To eat meat or not- that is the question.
To eat meat or not- that is the question.

4) Meat- When I first became vegetarian, I used fake meat products like GimmeLean and Field Roast to replace meat in recipes a lot of the time. However, as I ventured into cooking healthier and trying new vegetables and new ways of preparing them, I found not only did I feel like I needed “meat” flavoring less, but I also liked the taste of it less. Although you can obviously find numerous fake meat products to replace meat in recipes, I usually just replace meat with sautéed mushrooms (especially Portobello), black/kidney beans, or marinated and baked or sautéed tofu. As far as meat “stock” for soups, I just use vegetarian stock or vegetarian/vegan bouillon. I’m not the biggest fan of seitan, tempeh, or TVP but those are great options for getting similar taste and texture to meat in meals as well.

Why stop eating meat? This calls for a whole new post. Read more on this here.

For more information about other healthy substitutions, click here or here.


Why I Climb

I am the last person anyone in my high school would have predicted would be a climber. Honestly, rock climbing is such an “out there” sport as it stands that I doubt anyone from high school would have predicted any of us would be climbers. Beside the point.

The point is that I used to be a sick person- mentally and physically. A heart defect, depression, and anxiety prevented me from being the person I wanted to be.

You can read more about that here (blog posts I wrote on my friend’s blog about climbing as therapy):

Part 1: http://climbingjourney.com/exotic-caribbean-journeys/its-not-just-how-high-you-climb-but-how-high-climbing-makes-you-feel/
Part 2: http://climbingjourney.com/exotic-caribbean-journeys/if-i-can-you-can-too/
Part 3: http://climbingjourney.com/exotic-caribbean-journeys/what-are-you-really-afraid-of/
Part 4: http://climbingjourney.com/exotic-caribbean-journeys/steps-to-overcoming-your-fears/

The point is that climbing saved me and continues to save me. It has provided me with confidence, self-esteem, an amazing built-in friend group, fear and anxiety reduction, and ultimately happiness. Climbing has been the most incredible avenue for self-reflection, self-discovery, and self-work.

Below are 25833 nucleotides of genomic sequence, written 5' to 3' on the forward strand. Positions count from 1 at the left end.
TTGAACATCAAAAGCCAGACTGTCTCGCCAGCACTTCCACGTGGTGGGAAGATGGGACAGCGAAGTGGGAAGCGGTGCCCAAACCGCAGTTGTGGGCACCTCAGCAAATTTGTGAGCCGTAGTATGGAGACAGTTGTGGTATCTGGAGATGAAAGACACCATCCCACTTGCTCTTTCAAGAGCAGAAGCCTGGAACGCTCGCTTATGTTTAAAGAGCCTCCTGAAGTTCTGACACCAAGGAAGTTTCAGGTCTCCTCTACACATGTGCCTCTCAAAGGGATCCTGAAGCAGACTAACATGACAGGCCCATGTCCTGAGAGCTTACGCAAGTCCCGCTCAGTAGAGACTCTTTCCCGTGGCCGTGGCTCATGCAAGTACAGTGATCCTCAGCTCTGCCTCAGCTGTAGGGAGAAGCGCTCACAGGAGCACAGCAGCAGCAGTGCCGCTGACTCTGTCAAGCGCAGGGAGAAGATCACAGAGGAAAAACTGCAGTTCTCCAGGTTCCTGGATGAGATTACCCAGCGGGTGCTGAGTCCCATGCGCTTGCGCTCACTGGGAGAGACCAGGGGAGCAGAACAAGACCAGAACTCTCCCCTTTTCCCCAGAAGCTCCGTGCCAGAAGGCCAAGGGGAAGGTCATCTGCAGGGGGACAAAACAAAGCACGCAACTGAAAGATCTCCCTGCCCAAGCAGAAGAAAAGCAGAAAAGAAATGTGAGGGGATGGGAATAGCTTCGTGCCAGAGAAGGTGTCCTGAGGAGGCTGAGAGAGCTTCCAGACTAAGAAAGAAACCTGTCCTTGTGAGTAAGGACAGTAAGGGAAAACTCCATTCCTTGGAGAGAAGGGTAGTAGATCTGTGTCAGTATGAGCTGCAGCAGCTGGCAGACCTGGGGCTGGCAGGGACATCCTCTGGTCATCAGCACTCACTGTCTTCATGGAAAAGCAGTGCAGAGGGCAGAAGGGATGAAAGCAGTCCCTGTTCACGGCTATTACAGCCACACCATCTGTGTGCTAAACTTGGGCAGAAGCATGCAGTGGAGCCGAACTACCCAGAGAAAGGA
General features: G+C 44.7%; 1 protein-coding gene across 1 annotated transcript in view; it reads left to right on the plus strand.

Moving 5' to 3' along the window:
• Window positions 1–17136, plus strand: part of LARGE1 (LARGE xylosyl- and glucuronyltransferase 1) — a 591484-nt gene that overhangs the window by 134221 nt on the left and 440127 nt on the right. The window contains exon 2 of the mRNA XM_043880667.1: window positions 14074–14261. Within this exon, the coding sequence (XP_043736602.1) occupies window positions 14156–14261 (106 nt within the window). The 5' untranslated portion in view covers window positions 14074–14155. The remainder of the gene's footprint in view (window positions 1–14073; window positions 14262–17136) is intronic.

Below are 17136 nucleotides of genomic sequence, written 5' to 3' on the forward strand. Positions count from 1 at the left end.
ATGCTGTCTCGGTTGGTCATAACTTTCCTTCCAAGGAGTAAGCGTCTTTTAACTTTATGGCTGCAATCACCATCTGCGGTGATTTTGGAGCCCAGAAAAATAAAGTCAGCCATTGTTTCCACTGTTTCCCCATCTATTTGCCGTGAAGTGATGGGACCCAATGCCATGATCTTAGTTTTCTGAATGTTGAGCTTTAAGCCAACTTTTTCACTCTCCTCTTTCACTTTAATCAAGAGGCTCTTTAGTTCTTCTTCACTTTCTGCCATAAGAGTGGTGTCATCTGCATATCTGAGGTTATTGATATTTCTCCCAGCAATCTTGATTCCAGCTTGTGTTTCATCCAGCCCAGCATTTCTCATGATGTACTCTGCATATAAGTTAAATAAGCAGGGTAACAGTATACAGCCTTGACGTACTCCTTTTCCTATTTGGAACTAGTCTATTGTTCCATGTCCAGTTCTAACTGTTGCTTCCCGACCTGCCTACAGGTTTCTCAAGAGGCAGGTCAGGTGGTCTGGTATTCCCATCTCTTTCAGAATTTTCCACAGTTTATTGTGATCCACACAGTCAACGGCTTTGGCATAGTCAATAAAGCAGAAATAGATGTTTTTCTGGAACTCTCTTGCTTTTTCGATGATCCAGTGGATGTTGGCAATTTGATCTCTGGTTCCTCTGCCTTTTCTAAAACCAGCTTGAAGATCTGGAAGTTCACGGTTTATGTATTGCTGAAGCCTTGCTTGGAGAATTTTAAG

This weekend, I took my first climbing trip without my husband. For me, this was kind of a big deal. D and I have grown up in climbing together and we’ve been climbing partners since day one. I climb with other people, but going outdoor climbing with others is always admittedly more or less “officiated” by D. I’ve never been nearly as confident in systems, rope work, etc. D has never had any issues with confidence in the realm of logic (at least not while I’ve known him). And so until this weekend, I did what my natural tendency is, which is to go “Ok, you’re better at this- you handle it.” A certain amount of this comes with the territory in marriage- I’m better at cooking, so I generally cook more and he is better at cleaning the tub and so he cleans the tub (as examples). Chores are easier when divided. However, when it comes to climbing, the reality is that what prevents me from taking on responsibility is my fear of the outcome in my lack of confidence.

So when I received the offer from an experienced climber friend to come out with her for a weekend, my initial emotion was fear. The offer was appealing and I knew deep down I wanted to go and should go (how many opportunities would come up like this after all?). After too much hmming and hawing, I said yes. My own expectations of myself were high. I knew this friend was pretty picky about who she climbs with, so asking me was a compliment in itself. It meant I passed the initial test of obvious belaying/climbing skills at the gym. It meant she had at least enough faith that I wouldn’t kill her and I would be able to climb the routes she planned on leading. Given that I had little faith in myself doing either of those things, I knew I had to be at the top of my game- refresh my memory on all the skills I let D control otherwise, focus, calm down, and most of all not freak out.

I doubt my friend realized how important this trip was to me, how much I didn’t want to screw up with her. I doubt she realized that at the many times during the climb I knew I would have freaked out in the company of D and my typical climbing crew, I said to myself “You’re scared. That’s fine. But you have to get up this pitch and not embarrass yourself. Just effing do it.” So I did. Without hesitation. I came out of the weekend a more confident climber and with a few new experiences under my belt. It was an amazing feeling to will myself to be who I know I am strong enough to be….and just be that. I am immensely grateful to my friend for the opportunity to climb together and to show me that I don’t need to hide behind others or fear myself. I am imperfect like everyone else, but I am worth putting faith and trust in.